What’s the Difference between the Court of Protection and Power of Attorney?

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When it comes to understanding the law, most of the terms and definitions, especially for the general public, can be confusing. However, simply looking into the meaning of the legal terms will not be enough. Instead, you need to look deeper into the terms, in order to truly understand them.

For instance, gaining in-depth knowledge surrounding the subtleties of legal terms is one of the best ways to develop a deeper appreciation of the law and gain a true understanding of the rules that govern modern society. To that end, we’ve put together a quick guide to sum up the key differences between court of protection and power of attorney

What is a Power of Attorney?

Occasionally, in business as well as personal matters of a legal nature, it is necessary to place someone in charge of making important decisions in the unfortunate event that someone becomes or can potentially become mentally or physically incapacitated.

Let’s say, you’re embarking upon a potentially dangerous journey or you’re involved in a high risk sport, it might be necessary to nominate a power of attorney in the event that the worst happens.

The following crucial distinction here is by choice, but highly recommended if your circumstances are as described. If you think that your circumstances may require a power of attorney in the future, then you can choose to nominate a third party to make financial, property and even medical decisions on your behalf, providing that you’re sound of mind at the time of making the decision to appoint a power of attorney.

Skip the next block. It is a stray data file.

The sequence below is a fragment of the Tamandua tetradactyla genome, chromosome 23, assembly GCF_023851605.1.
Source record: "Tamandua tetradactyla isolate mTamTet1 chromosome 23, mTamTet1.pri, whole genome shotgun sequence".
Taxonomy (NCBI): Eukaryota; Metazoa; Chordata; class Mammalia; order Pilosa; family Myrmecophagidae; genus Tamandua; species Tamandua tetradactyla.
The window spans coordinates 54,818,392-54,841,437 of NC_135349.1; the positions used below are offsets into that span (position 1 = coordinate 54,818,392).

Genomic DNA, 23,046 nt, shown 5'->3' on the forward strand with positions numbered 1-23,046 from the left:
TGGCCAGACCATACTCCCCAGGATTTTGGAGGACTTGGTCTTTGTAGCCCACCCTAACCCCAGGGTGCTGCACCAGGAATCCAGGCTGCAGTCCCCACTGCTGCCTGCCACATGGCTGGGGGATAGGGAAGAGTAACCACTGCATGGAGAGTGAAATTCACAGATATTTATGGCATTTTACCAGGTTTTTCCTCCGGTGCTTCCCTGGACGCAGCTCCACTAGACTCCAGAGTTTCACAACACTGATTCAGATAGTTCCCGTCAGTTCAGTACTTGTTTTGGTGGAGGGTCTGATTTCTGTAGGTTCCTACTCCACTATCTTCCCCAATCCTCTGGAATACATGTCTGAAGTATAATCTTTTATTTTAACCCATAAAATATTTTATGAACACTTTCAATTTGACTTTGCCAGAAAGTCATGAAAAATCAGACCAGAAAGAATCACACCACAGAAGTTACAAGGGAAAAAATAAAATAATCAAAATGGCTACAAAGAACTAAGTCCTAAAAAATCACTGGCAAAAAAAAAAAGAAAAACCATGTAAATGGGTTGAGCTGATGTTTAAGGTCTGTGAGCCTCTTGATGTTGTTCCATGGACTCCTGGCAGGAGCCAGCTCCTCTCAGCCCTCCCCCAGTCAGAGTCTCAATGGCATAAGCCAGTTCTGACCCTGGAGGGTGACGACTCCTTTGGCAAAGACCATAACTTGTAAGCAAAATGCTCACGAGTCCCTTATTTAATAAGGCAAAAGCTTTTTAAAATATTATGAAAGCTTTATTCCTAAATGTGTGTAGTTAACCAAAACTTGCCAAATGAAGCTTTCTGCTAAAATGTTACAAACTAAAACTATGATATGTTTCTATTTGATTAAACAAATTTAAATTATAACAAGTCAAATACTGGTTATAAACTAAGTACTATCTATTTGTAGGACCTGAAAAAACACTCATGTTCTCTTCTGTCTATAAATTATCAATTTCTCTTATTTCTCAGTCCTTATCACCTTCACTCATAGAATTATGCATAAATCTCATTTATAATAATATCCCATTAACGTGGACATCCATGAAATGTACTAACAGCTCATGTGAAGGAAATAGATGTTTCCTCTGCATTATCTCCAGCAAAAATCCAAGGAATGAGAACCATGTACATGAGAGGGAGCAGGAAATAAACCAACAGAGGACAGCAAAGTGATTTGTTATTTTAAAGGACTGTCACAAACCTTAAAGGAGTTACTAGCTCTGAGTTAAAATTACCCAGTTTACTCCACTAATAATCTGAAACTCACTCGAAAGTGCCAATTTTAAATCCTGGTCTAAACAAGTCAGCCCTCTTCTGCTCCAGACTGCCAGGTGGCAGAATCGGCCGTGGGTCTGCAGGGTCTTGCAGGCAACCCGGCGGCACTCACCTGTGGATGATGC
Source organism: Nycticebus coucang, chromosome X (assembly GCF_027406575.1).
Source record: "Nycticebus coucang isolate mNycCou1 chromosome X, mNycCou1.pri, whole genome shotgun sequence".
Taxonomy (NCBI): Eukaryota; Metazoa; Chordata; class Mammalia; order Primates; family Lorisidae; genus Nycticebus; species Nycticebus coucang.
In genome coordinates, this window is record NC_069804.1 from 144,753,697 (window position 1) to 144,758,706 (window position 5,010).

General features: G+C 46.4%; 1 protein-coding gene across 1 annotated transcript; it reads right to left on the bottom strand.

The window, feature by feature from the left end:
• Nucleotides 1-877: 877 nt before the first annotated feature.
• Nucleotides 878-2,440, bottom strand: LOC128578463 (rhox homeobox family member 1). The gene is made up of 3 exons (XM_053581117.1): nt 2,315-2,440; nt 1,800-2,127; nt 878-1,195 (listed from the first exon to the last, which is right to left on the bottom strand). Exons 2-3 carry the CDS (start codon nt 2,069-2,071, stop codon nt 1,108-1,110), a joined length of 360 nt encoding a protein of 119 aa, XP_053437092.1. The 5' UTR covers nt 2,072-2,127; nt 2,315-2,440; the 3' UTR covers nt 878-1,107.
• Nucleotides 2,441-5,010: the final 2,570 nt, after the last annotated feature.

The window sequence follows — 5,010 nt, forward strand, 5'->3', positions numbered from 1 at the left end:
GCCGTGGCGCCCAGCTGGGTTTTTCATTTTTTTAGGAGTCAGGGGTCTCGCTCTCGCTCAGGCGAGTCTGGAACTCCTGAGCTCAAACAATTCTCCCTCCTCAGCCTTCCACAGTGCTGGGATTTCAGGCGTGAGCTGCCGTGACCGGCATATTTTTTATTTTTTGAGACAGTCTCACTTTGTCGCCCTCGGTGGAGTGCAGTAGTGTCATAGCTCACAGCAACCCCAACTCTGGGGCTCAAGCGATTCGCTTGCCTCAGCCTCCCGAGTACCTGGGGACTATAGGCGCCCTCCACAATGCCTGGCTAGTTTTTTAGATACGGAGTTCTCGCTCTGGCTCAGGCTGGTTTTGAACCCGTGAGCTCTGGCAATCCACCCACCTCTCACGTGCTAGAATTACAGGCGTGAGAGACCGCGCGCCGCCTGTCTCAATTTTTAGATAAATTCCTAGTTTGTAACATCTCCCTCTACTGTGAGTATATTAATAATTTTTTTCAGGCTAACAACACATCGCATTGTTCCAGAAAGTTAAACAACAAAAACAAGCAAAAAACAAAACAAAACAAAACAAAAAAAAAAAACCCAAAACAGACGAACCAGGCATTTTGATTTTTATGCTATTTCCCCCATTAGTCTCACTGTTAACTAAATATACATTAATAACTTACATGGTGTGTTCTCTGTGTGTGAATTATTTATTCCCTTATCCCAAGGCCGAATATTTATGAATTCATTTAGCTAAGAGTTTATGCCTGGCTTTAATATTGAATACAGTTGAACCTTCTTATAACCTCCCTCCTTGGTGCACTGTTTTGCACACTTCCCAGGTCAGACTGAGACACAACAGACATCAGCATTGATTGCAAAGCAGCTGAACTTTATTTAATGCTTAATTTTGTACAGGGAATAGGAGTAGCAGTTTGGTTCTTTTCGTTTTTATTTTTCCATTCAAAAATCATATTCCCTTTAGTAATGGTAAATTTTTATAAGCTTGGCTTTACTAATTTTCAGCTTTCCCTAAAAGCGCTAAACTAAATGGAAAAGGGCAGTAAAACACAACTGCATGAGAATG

What is The Court of Protection?

Things are one step ahead with the court of protection.

In other words, a court of protection order is different from power of attorney in that the decision is taken out of the hands of the person affected on the grounds that they are no longer of mental capacity to make their own decisions.

The court of protection was created under the Mental Health Act of 2005 and has the ability to make decisions with relation to property, financial affairs and personal welfare matters for UK citizens deemed unfit to manage their own affairs.

This means that the big difference here, when placed in comparison alongside power of attorney, is that the individual in question is not the one making decisions. The commonality here is that, like a power of attorney, the decisions are made on the basis of the, now incapable, person with their best interests in mind.

How to Use a Power of Attorney

If you’re considering the possibilities of appointing a power of attorney, then a qualified local legal specialist can assist with this.

In most cases, appointing a power of attorney is a tactical decision, with given circumstances in mind.

Of course, as with anything in life, we’re thrown curve balls from time to time and it’s better to be prepared for the future as best we can.

Get in touch with a legal professional today and find out more about how to appoint a power of attorney.

And, to learn more, get in touch with us today.